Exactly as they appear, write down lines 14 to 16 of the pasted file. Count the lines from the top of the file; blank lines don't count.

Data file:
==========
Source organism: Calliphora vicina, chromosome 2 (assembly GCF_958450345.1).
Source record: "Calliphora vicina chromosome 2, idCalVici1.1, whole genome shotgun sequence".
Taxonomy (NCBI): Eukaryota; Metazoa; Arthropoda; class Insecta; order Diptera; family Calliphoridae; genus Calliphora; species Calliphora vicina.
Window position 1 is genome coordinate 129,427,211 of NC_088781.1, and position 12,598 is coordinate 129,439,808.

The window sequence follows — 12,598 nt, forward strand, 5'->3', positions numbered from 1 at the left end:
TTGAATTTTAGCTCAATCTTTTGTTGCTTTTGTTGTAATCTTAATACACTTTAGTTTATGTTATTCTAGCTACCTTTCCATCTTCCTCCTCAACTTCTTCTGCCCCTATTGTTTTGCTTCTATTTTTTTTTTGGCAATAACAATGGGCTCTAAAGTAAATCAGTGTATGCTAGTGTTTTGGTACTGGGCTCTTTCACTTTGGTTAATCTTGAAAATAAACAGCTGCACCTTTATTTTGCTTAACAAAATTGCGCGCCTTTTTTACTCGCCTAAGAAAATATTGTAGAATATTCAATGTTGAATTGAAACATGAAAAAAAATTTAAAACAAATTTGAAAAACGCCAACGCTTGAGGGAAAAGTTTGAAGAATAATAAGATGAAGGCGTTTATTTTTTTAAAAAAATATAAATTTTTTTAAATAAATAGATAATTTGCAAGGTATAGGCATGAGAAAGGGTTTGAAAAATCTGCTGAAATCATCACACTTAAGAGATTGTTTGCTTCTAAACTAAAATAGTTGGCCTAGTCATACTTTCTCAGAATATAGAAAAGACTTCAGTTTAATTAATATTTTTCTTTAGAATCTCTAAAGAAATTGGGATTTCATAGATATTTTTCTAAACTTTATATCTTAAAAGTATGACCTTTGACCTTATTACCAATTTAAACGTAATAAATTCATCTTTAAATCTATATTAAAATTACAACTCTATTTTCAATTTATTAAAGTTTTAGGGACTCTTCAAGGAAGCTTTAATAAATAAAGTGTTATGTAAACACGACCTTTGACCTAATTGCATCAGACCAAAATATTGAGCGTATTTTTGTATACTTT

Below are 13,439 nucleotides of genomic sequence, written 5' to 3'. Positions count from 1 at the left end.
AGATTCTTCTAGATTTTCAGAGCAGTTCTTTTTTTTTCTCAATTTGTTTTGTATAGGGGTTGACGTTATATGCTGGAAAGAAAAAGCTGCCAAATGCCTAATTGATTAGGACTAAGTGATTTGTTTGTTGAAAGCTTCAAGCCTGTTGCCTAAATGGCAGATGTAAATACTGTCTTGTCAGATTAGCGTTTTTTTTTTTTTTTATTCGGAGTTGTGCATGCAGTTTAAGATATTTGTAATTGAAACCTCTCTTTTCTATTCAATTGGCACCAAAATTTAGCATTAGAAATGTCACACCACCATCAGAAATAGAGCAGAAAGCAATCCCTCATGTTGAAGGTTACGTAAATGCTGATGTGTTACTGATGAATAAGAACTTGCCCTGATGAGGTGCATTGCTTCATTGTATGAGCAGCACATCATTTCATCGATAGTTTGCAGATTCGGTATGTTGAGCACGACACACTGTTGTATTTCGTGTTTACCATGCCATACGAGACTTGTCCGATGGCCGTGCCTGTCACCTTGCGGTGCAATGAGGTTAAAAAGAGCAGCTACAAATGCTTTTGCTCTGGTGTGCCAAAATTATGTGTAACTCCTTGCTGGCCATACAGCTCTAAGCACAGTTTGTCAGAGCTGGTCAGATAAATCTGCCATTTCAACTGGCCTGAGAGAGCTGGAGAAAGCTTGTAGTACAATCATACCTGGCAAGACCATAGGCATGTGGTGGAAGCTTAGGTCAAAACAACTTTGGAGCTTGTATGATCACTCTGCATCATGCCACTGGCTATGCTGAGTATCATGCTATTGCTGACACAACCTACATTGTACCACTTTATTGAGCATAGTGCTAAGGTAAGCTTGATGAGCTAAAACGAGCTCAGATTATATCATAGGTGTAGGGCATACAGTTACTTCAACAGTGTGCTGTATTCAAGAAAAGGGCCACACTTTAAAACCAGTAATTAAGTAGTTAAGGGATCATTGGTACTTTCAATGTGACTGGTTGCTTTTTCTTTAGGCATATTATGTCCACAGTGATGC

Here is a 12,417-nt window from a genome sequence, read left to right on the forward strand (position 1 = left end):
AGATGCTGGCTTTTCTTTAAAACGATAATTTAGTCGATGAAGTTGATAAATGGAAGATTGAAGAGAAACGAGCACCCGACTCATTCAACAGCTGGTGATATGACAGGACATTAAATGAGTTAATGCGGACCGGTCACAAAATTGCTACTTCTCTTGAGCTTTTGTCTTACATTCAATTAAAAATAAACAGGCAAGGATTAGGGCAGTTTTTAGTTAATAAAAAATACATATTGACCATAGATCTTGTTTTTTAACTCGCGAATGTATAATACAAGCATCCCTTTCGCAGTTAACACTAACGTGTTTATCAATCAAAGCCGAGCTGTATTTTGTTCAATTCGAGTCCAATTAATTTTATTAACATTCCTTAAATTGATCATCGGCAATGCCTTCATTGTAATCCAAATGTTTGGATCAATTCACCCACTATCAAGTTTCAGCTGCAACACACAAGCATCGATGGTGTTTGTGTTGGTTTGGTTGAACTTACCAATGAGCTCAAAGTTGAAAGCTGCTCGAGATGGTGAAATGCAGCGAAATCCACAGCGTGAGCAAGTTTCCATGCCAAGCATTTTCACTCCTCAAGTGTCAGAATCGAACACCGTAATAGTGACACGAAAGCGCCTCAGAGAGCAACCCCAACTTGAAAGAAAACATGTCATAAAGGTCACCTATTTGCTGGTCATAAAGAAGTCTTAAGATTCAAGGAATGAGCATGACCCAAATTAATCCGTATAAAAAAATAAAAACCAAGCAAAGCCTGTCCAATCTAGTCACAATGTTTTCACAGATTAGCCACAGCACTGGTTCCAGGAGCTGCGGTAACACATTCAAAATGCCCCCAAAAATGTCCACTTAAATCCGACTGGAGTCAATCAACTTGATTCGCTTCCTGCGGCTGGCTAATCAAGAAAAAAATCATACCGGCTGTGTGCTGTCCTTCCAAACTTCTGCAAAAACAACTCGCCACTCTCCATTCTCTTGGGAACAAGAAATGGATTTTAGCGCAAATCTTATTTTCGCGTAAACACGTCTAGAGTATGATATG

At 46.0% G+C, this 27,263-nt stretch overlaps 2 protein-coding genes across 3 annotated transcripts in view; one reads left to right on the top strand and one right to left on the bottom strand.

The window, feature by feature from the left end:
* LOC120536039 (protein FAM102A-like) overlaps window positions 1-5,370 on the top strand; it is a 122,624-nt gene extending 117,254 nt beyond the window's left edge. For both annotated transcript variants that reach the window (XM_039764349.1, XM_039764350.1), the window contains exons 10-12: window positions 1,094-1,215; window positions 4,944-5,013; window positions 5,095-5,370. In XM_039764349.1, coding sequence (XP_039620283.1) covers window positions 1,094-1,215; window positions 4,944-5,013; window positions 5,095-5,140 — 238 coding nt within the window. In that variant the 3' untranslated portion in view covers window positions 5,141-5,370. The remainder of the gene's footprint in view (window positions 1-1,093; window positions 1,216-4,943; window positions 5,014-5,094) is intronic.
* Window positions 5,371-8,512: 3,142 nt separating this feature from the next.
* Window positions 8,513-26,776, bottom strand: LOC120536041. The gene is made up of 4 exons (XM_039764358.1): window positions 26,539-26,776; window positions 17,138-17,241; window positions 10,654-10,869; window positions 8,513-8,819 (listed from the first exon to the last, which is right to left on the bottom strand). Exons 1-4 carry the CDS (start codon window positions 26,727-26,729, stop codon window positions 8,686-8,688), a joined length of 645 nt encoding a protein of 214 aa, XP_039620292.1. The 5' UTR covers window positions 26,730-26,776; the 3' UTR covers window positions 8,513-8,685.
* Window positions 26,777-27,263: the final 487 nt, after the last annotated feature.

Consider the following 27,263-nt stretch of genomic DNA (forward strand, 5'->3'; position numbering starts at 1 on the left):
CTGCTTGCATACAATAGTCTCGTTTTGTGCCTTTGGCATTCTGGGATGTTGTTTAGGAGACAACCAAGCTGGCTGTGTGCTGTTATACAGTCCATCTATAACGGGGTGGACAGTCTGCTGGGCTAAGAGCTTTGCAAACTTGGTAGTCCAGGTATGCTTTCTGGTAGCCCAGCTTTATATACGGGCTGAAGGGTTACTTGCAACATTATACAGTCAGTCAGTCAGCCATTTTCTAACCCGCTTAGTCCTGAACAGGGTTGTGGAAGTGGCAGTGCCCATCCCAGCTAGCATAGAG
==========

* Window positions 5,371-8,512: 3,142 nt separating this feature from the next.
* Window positions 8,513-26,776, bottom strand: LOC120536041. The gene is made up of 4 exons (XM_039764358.1): window positions 26,539-26,776; window positions 17,138-17,241; window positions 10,654-10,869; window positions 8,513-8,819 (listed from the first exon to the last, which is right to left on the bottom strand). Exons 1-4 carry the CDS (start codon window positions 26,727-26,729, stop codon window positions 8,686-8,688), a joined length of 645 nt encoding a protein of 214 aa, XP_039620292.1. The 5' UTR covers window positions 26,730-26,776; the 3' UTR covers window positions 8,513-8,685.
* Window positions 26,777-27,263: the final 487 nt, after the last annotated feature.